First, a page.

In addition to compelling text, an effective call to action has to be visually appealing in order to attract your school’s target audience. This is where good design comes in. Generally speaking, modern websites embrace a clean look with lots of white space and a limited colour palette. This can also apply to CTAs. However, in both cases, you’ll want to ensure that the colours and the overall aesthetic match the school’s branding.
A good starting point is to focus on contrast and legibility. The colours you choose for your CTA should be easy to read. If your text is housed in a box, then it should be comfortably laid in the center—not too close to any of the edges. This provides extra breathing room to help boost legibility, all while promoting a clean design.
Example: The University of Sydney’s website follows these guidelines, with the homepage adopting a clean and modern aesthetic. Similarly, CTAs match the existing branding—incorporating contrasting colours and white space to make them more visually enticing.
It should be noted that engaging text is added to these CTAs to make them more personal. The use of arrows is also repeated throughout the page, creating a consistent pattern that goes well with other elements on the page (such as the line separators), as seen below:
Source: The University of Sydney
Throughout these examples, the University maintains a consistent brand with a limited colour palette and an inviting aesthetic. These examples of CTAs for education showcase how schools can present key actions in a simple yet visually engaging way to drive student conversions.
Establish Visual Hierarchy in an Effective Call to Action
Often, websites have more than one clickable button. To create a hierarchy, you’ll want to make a clear distinction between regular hyperlinks and the main CTA you want your prospects to focus on. In doing so, you’ll create primary, secondary, and potentially tertiary buttons.
For instance, your main call to action for education can be a primary button with an eye-catching design, and your second – less important action – can be in grayscale or monochromatic. Your third action may then appear as hyperlinked text. Taking these steps can help you visually communicate which actions are most important and which ones can fade into the background. This way, your prospect can immediately zero in on the action you want them to take, like applying to a program or contacting your team.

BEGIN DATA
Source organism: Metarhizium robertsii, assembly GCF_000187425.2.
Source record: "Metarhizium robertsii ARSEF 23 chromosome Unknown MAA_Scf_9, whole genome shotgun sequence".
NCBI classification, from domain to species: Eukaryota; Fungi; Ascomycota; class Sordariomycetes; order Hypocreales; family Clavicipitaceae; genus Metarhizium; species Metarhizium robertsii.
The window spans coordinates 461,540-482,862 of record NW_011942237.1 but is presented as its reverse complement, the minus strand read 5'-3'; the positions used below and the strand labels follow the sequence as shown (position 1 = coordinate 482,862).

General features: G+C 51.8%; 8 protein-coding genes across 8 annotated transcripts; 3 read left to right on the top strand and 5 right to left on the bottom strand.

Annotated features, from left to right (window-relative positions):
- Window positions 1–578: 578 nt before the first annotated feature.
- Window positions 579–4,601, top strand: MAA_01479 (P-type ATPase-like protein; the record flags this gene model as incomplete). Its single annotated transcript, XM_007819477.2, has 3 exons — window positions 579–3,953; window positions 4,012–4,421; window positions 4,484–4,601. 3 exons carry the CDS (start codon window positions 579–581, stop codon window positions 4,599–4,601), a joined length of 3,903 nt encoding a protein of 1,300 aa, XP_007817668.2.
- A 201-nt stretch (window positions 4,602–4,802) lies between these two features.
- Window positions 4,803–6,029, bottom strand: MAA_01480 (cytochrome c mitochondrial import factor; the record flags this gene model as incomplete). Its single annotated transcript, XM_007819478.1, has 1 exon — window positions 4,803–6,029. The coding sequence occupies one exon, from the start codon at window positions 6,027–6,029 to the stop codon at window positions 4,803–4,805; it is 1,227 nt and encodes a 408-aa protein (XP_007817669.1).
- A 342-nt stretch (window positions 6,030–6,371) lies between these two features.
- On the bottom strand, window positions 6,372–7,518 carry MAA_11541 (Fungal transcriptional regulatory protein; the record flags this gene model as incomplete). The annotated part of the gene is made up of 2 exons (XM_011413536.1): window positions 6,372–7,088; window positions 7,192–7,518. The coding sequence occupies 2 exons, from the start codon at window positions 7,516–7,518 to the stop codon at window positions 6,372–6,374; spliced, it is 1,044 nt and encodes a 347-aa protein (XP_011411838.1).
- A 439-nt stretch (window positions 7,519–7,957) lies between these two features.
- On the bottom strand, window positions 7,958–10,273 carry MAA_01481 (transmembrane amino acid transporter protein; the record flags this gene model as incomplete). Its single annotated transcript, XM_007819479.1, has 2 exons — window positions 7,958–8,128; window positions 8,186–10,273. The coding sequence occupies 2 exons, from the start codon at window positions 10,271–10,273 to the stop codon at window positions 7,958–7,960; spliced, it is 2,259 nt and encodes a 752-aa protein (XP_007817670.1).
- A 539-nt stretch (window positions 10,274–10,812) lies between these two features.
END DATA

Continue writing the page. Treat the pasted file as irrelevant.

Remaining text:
In the example below from the University of Windsor, there are two CTA buttons that prospects can focus on. Although they’re positioned side by side, the “Apply” CTA is more distinguished—given a colour that makes it pop out of the background. This distinction transforms that button into a primary one. In contrast, the “Program” button is less eye-catching and provides a secondary action.
Source: University of Windsor
EC English uses another method to distinguish between different actions. On its homepage, the school has two main buttons, each set in a different colour. The first adopts a more eye-catching orange that’s closer to the school’s own branded colour, while the second is a much cooler blue. It’s more likely that prospects will notice the orange “Book Now” CTA first, making it more impactful.
Source: EC English
Pro Tip: While there may be many CTAs on a school’s website, it’s best to limit that number in a school newsletter. In fact, research shows that emails with a single CTA can receive 371% more clicks than those with multiple CTAs. When incorporating CTA buttons in your email, be sure to make them legible and consistent with your school’s branding.
Consider Your School’s User Flow and Student Journey when Placing CTAs
An effective call to action needs to be at the right place at the right time. For this to happen, you need to determine what you want your CTA to accomplish and who it will be targeting. With this information, you can improve your student recruitment strategy and create a more pleasant user experience for prospects navigating your website.